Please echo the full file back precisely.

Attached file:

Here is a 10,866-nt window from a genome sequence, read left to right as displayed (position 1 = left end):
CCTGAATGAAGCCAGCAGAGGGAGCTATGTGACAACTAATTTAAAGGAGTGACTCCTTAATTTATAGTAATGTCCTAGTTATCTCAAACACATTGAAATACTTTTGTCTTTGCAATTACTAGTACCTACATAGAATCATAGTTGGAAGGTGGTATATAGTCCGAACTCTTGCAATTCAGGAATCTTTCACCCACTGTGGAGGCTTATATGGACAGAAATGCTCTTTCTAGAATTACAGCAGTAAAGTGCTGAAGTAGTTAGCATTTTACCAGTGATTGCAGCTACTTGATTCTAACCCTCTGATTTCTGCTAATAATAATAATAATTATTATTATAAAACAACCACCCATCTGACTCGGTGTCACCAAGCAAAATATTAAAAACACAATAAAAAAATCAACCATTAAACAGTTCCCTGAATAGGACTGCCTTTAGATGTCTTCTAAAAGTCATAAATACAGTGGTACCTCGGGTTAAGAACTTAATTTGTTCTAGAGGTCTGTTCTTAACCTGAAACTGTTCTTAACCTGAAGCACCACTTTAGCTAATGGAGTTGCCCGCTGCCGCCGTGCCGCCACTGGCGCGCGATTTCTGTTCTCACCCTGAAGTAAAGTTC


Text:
Here is a 10,866-nt window from a genome sequence, read left to right as displayed (position 1 = left end):
CCTGAATGAAGCCAGCAGAGGGAGCTATGTGACAACTAATTTAAAGGAGTGACTCCTTAATTTATAGTAATGTCCTAGTTATCTCAAACACATTGAAATACTTTTGTCTTTGCAATTACTAGTACCTACATAGAATCATAGTTGGAAGGTGGTATATAGTCCGAACTCTTGCAATTCAGGAATCTTTCACCCACTGTGGAGGCTTATATGGACAGAAATGCTCTTTCTAGAATTACAGCAGTAAAGTGCTGAAGTAGTTAGCATTTTACCAGTGATTGCAGCTACTTGATTCTAACCCTCTGATTTCTGCTAATAATAATAATAATTATTATTATAAAACAACCACCCATCTGACTCGGTGTCACCAAGCAAAATATTAAAAACACAATAAAAAAATCAACCATTAAACAGTTCCCTGAATAGGACTGCCTTTAGATGTCTTCTAAAAGTCATAAATACAGTGGTACCTCGGGTTAAGAACTTAATTTGTTCTAGAGGTCTGTTCTTAACCTGAAACTGTTCTTAACCTGAAGCACCACTTTAGCTAATGGAGTTGCCCGCTGCCGCCGTGCCGCCACTGGCGCGCGATTTCTGTTCTCACCCTGAAGTAAAGTTC